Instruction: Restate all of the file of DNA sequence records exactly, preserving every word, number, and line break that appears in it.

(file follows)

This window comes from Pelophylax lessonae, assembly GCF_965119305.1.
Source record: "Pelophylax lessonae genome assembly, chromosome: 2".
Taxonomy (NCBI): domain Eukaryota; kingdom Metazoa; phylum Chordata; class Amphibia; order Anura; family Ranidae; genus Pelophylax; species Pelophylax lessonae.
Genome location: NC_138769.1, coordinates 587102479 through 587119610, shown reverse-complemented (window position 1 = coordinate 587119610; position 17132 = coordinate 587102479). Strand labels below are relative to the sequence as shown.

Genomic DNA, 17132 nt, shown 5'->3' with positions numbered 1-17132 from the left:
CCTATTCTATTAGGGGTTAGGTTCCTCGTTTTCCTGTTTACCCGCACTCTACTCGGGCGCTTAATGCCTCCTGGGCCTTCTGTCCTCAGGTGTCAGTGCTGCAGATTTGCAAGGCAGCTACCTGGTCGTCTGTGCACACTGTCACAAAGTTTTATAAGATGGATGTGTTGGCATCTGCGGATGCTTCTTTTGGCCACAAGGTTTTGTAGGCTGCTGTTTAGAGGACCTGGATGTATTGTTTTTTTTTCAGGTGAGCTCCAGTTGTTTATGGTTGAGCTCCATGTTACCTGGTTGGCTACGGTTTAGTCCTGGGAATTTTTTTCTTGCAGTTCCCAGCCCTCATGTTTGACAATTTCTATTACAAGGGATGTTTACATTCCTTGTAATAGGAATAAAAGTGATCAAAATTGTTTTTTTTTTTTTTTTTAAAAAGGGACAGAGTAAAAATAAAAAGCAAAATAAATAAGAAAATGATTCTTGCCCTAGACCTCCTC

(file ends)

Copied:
This window comes from Pelophylax lessonae, assembly GCF_965119305.1.
Source record: "Pelophylax lessonae genome assembly, chromosome: 2".
Taxonomy (NCBI): domain Eukaryota; kingdom Metazoa; phylum Chordata; class Amphibia; order Anura; family Ranidae; genus Pelophylax; species Pelophylax lessonae.
Genome location: NC_138769.1, coordinates 587102479 through 587119610, shown reverse-complemented (window position 1 = coordinate 587119610; position 17132 = coordinate 587102479). Strand labels below are relative to the sequence as shown.

Genomic DNA, 17132 nt, shown 5'->3' with positions numbered 1-17132 from the left:
CCTATTCTATTAGGGGTTAGGTTCCTCGTTTTCCTGTTTACCCGCACTCTACTCGGGCGCTTAATGCCTCCTGGGCCTTCTGTCCTCAGGTGTCAGTGCTGCAGATTTGCAAGGCAGCTACCTGGTCGTCTGTGCACACTGTCACAAAGTTTTATAAGATGGATGTGTTGGCATCTGCGGATGCTTCTTTTGGCCACAAGGTTTTGTAGGCTGCTGTTTAGAGGACCTGGATGTATTGTTTTTTTTTCAGGTGAGCTCCAGTTGTTTATGGTTGAGCTCCATGTTACCTGGTTGGCTACGGTTTAGTCCTGGGAATTTTTTTCTTGCAGTTCCCAGCCCTCATGTTTGACAATTTCTATTACAAGGGATGTTTACATTCCTTGTAATAGGAATAAAAGTGATCAAAATTGTTTTTTTTTTTTTTTTTAAAAAGGGACAGAGTAAAAATAAAAAGCAAAATAAATAAGAAAATGATTCTTGCCCTAGACCTCCTC